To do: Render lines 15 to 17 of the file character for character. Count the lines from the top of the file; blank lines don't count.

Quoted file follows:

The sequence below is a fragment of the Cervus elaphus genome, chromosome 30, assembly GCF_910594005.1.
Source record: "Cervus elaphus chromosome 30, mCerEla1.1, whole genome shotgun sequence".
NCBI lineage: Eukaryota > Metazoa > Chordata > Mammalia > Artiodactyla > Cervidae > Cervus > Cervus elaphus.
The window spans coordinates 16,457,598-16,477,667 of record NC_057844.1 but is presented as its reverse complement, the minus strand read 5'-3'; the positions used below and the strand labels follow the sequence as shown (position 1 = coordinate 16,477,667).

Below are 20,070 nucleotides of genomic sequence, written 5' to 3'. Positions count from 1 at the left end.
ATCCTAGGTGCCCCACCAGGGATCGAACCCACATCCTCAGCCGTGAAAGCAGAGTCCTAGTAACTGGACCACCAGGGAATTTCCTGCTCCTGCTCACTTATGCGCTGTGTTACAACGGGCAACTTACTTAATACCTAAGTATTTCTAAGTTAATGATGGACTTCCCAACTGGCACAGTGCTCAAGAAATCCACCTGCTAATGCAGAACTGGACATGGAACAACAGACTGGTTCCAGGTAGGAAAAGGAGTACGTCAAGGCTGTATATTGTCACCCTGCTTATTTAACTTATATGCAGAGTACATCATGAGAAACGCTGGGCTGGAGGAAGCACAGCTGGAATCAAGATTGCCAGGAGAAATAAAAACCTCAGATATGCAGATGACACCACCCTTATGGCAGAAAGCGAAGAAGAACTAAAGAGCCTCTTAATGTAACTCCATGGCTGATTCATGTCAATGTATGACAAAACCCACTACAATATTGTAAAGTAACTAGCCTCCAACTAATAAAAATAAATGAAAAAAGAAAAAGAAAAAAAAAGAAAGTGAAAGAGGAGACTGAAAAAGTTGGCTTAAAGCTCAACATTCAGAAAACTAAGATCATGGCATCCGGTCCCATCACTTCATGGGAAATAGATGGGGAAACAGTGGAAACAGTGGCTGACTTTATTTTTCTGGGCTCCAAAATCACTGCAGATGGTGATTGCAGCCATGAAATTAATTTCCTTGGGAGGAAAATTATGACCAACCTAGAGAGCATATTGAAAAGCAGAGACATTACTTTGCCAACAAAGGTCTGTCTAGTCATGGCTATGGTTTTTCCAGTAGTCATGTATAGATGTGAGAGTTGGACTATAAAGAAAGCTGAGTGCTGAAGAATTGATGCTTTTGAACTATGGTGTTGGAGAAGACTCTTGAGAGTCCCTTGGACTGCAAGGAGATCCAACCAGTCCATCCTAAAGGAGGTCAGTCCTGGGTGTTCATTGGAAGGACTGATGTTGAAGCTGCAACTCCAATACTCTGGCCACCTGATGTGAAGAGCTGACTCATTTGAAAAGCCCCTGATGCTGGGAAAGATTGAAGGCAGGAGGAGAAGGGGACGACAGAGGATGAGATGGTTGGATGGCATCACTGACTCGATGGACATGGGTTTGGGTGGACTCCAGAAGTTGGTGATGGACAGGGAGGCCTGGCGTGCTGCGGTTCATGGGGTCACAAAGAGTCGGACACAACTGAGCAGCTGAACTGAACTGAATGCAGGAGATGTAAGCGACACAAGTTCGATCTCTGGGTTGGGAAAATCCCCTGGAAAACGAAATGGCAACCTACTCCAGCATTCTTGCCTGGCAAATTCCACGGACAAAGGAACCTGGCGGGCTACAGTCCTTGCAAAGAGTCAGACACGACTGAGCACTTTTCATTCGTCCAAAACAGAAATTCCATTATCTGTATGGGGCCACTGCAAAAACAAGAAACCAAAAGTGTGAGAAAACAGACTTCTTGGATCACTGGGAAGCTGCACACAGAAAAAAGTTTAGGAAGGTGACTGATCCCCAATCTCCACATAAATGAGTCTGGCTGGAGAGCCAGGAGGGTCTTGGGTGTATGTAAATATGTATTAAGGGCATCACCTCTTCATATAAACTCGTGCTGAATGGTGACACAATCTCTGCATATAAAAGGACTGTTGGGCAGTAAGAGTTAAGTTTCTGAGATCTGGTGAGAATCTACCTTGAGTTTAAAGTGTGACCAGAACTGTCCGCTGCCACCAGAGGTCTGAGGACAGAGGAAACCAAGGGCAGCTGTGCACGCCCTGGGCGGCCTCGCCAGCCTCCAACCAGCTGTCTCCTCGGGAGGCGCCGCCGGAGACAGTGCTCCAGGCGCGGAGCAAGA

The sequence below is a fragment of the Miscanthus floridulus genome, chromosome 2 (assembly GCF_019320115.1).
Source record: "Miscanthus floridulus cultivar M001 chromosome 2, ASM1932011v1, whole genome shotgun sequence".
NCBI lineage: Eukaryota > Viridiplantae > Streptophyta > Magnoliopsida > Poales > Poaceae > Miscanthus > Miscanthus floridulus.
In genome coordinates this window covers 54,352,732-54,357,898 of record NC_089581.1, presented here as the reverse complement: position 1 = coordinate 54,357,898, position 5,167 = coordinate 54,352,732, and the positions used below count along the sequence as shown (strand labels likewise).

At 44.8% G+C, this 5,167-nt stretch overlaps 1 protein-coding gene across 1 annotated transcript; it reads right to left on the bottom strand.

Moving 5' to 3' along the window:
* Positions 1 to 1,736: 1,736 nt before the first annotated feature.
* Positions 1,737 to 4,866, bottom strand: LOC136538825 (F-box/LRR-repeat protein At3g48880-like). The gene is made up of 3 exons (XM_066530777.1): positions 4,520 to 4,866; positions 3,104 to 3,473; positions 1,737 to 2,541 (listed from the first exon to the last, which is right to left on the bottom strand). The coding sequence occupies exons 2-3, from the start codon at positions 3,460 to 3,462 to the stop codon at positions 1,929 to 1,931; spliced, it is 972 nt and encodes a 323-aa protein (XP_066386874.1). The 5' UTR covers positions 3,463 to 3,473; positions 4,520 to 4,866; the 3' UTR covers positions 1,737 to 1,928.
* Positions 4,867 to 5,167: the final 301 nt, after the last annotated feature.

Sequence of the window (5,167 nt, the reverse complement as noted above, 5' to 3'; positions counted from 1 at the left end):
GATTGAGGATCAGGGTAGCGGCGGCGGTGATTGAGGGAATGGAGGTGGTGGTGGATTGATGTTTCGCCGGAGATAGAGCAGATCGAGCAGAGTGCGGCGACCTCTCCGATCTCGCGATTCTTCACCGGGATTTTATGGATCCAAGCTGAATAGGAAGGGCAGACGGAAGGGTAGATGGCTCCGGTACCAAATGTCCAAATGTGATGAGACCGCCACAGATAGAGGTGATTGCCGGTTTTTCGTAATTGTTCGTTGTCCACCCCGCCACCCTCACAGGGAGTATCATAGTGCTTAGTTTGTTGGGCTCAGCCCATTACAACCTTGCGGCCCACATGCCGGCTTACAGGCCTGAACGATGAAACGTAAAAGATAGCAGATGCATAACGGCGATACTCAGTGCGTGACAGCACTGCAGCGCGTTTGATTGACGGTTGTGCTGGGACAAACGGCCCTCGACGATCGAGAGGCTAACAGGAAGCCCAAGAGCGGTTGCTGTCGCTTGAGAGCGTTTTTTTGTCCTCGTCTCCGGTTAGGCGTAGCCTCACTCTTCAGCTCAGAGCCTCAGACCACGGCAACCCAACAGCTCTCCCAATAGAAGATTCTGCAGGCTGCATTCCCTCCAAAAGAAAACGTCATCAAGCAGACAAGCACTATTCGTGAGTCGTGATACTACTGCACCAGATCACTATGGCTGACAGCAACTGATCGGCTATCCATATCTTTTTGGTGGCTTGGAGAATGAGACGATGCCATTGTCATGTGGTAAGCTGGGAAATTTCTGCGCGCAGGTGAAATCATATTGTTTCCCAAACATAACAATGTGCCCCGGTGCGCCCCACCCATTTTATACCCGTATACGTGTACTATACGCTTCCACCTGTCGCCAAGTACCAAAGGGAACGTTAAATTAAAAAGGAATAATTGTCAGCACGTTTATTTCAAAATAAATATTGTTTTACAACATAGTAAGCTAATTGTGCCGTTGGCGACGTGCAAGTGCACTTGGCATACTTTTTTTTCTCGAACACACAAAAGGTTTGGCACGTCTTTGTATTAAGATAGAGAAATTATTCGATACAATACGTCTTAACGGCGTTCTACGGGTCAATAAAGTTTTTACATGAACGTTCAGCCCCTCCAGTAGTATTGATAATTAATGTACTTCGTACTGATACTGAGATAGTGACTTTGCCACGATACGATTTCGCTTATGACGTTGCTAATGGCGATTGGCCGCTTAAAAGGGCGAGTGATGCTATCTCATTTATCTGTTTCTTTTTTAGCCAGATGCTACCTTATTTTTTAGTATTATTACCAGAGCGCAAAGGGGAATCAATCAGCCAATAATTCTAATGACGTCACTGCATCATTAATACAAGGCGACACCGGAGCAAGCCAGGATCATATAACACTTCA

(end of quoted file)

* Positions 4,867 to 5,167: the final 301 nt, after the last annotated feature.

Sequence of the window (5,167 nt, the reverse complement as noted above, 5' to 3'; positions counted from 1 at the left end):
GATTGAGGATCAGGGTAGCGGCGGCGGTGATTGAGGGAATGGAGGTGGTGGTGGATTGATGTTTCGCCGGAGATAGAGCAGATCGAGCAGAGTGCGGCGACCTCTCCGATCTCGCGATTCTTCACCGGGATTTTATGGATCCAAGCTGAATAGGAAGGGCAGACGGAAGGGTAGATGGCTCCGGTACCAAATGTCCAAATGTGATGAGACCGCCACAGATAGAGGTGATTGCCGGTTTTTCGTAATTGTTCGTTGTCCACCCCGCCACCCTCACAGGGAGTATCATAGTGCTTAGTTTGTTGGGCTCAGCCCATTACAACCTTGCGGCCCACATGCCGGCTTACAGGCCTGAACGATGAAACGTAAAAGATAGCAGATGCATAACGGCGATACTCAGTGCGTGACAGCACTGCAGCGCGTTTGATTGACGGTTGTGCTGGGACAAACGGCCCTCGACGATCGAGAGGCTAACAGGAAGCCCAAGAGCGGTTGCTGTCGCTTGAGAGCGTTTTTTTGTCCTCGTCTCCGGTTAGGCGTAGCCTCACTCTTCAGCTCAGAGCCTCAGACCACGGCAACCCAACAGCTCTCCCAATAGAAGATTCTGCAGGCTGCATTCCCTCCAAAAGAAAACGTCATCAAGCAGACAAGCACTATTCGTGAGTCGTGATACTACTGCACCAGATCACTATGGCTGACAGCAACTGATCGGCTATCCATATCTTTTTGGTGGCTTGGAGAATGAGACGATGCCATTGTCATGTGGTAAGCTGGGAAATTTCTGCGCGCAGGTGAAATCATATTGTTTCCCAAACATAACAATGTGCCCCGGTGCGCCCCACCCATTTTATACCCGTATACGTGTACTATACGCTTCCACCTGTCGCCAAGTACCAAAGGGAACGTTAAATTAAAAAGGAATAATTGTCAGCACGTTTATTTCAAAATAAATATTGTTTTACAACATAGTAAGCTAATTGTGCCGTTGGCGACGTGCAAGTGCACTTGGCATACTTTTTTTTCTCGAACACACAAAAGGTTTGGCACGTCTTTGTATTAAGATAGAGAAATTATTCGATACAATACGTCTTAACGGCGTTCTACGGGTCAATAAAGTTTTTACATGAACGTTCAGCCCCTCCAGTAGTATTGATAATTAATGTACTTCGTACTGATACTGAGATAGTGACTTTGCCACGATACGATTTCGCTTATGACGTTGCTAATGGCGATTGGCCGCTTAAAAGGGCGAGTGATGCTATCTCATTTATCTGTTTCTTTTTTAGCCAGATGCTACCTTATTTTTTAGTATTATTACCAGAGCGCAAAGGGGAATCAATCAGCCAATAATTCTAATGACGTCACTGCATCATTAATACAAGGCGACACCGGAGCAAGCCAGGATCATATAACACTTCA